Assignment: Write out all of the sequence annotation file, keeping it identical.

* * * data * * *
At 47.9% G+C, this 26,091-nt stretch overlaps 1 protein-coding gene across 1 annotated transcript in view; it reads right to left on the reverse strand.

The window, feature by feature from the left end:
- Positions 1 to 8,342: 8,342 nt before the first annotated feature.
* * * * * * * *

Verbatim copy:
At 47.9% G+C, this 26,091-nt stretch overlaps 1 protein-coding gene across 1 annotated transcript in view; it reads right to left on the reverse strand.

The window, feature by feature from the left end:
- Positions 1 to 8,342: 8,342 nt before the first annotated feature.